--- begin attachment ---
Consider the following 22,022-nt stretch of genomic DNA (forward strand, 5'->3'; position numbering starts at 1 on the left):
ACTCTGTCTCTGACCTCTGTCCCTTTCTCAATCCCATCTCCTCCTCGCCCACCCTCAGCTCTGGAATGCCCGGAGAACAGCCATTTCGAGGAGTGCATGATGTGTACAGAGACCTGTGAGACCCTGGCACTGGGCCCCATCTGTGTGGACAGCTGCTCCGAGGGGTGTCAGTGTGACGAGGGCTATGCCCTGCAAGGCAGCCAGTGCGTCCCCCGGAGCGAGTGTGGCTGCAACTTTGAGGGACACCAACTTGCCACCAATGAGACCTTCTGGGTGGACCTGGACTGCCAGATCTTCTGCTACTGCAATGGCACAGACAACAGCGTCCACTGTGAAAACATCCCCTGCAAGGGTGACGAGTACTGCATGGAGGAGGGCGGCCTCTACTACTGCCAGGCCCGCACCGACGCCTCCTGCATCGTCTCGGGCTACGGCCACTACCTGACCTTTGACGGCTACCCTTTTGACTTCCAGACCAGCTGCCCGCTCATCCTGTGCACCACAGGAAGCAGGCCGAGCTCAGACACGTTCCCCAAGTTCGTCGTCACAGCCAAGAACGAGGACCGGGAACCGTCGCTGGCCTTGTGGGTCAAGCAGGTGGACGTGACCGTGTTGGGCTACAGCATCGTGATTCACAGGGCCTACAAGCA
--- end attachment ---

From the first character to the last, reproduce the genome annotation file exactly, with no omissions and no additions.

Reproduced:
Consider the following 22,022-nt stretch of genomic DNA (forward strand, 5'->3'; position numbering starts at 1 on the left):
ACTCTGTCTCTGACCTCTGTCCCTTTCTCAATCCCATCTCCTCCTCGCCCACCCTCAGCTCTGGAATGCCCGGAGAACAGCCATTTCGAGGAGTGCATGATGTGTACAGAGACCTGTGAGACCCTGGCACTGGGCCCCATCTGTGTGGACAGCTGCTCCGAGGGGTGTCAGTGTGACGAGGGCTATGCCCTGCAAGGCAGCCAGTGCGTCCCCCGGAGCGAGTGTGGCTGCAACTTTGAGGGACACCAACTTGCCACCAATGAGACCTTCTGGGTGGACCTGGACTGCCAGATCTTCTGCTACTGCAATGGCACAGACAACAGCGTCCACTGTGAAAACATCCCCTGCAAGGGTGACGAGTACTGCATGGAGGAGGGCGGCCTCTACTACTGCCAGGCCCGCACCGACGCCTCCTGCATCGTCTCGGGCTACGGCCACTACCTGACCTTTGACGGCTACCCTTTTGACTTCCAGACCAGCTGCCCGCTCATCCTGTGCACCACAGGAAGCAGGCCGAGCTCAGACACGTTCCCCAAGTTCGTCGTCACAGCCAAGAACGAGGACCGGGAACCGTCGCTGGCCTTGTGGGTCAAGCAGGTGGACGTGACCGTGTTGGGCTACAGCATCGTGATTCACAGGGCCTACAAGCA